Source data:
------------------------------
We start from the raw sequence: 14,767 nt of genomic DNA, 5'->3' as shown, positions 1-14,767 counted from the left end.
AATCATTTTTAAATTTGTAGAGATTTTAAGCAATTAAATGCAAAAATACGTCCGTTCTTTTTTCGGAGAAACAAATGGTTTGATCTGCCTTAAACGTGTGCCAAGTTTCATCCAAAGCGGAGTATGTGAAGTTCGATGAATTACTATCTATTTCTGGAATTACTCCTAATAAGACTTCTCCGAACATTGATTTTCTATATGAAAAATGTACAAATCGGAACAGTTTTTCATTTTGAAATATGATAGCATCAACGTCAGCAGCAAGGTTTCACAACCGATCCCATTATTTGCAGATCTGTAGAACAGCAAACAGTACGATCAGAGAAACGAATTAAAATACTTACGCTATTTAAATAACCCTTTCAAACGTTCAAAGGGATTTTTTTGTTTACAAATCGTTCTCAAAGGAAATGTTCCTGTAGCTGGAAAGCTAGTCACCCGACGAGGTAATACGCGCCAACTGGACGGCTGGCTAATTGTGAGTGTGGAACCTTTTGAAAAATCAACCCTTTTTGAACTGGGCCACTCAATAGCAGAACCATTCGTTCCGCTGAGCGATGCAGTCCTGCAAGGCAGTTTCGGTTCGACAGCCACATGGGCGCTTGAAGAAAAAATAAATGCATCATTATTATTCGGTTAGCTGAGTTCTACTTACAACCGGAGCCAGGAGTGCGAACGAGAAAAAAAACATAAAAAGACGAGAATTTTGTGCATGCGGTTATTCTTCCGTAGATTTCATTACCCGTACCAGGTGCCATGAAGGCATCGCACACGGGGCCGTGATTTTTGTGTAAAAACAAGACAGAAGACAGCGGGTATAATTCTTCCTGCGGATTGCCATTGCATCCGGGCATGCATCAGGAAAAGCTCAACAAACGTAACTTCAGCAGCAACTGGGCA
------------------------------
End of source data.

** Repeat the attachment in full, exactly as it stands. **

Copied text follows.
We start from the raw sequence: 14,767 nt of genomic DNA, 5'->3' as shown, positions 1-14,767 counted from the left end.
AATCATTTTTAAATTTGTAGAGATTTTAAGCAATTAAATGCAAAAATACGTCCGTTCTTTTTTCGGAGAAACAAATGGTTTGATCTGCCTTAAACGTGTGCCAAGTTTCATCCAAAGCGGAGTATGTGAAGTTCGATGAATTACTATCTATTTCTGGAATTACTCCTAATAAGACTTCTCCGAACATTGATTTTCTATATGAAAAATGTACAAATCGGAACAGTTTTTCATTTTGAAATATGATAGCATCAACGTCAGCAGCAAGGTTTCACAACCGATCCCATTATTTGCAGATCTGTAGAACAGCAAACAGTACGATCAGAGAAACGAATTAAAATACTTACGCTATTTAAATAACCCTTTCAAACGTTCAAAGGGATTTTTTTGTTTACAAATCGTTCTCAAAGGAAATGTTCCTGTAGCTGGAAAGCTAGTCACCCGACGAGGTAATACGCGCCAACTGGACGGCTGGCTAATTGTGAGTGTGGAACCTTTTGAAAAATCAACCCTTTTTGAACTGGGCCACTCAATAGCAGAACCATTCGTTCCGCTGAGCGATGCAGTCCTGCAAGGCAGTTTCGGTTCGACAGCCACATGGGCGCTTGAAGAAAAAATAAATGCATCATTATTATTCGGTTAGCTGAGTTCTACTTACAACCGGAGCCAGGAGTGCGAACGAGAAAAAAAACATAAAAAGACGAGAATTTTGTGCATGCGGTTATTCTTCCGTAGATTTCATTACCCGTACCAGGTGCCATGAAGGCATCGCACACGGGGCCGTGATTTTTGTGTAAAAACAAGACAGAAGACAGCGGGTATAATTCTTCCTGCGGATTGCCATTGCATCCGGGCATGCATCAGGAAAAGCTCAACAAACGTAACTTCAGCAGCAACTGGGCA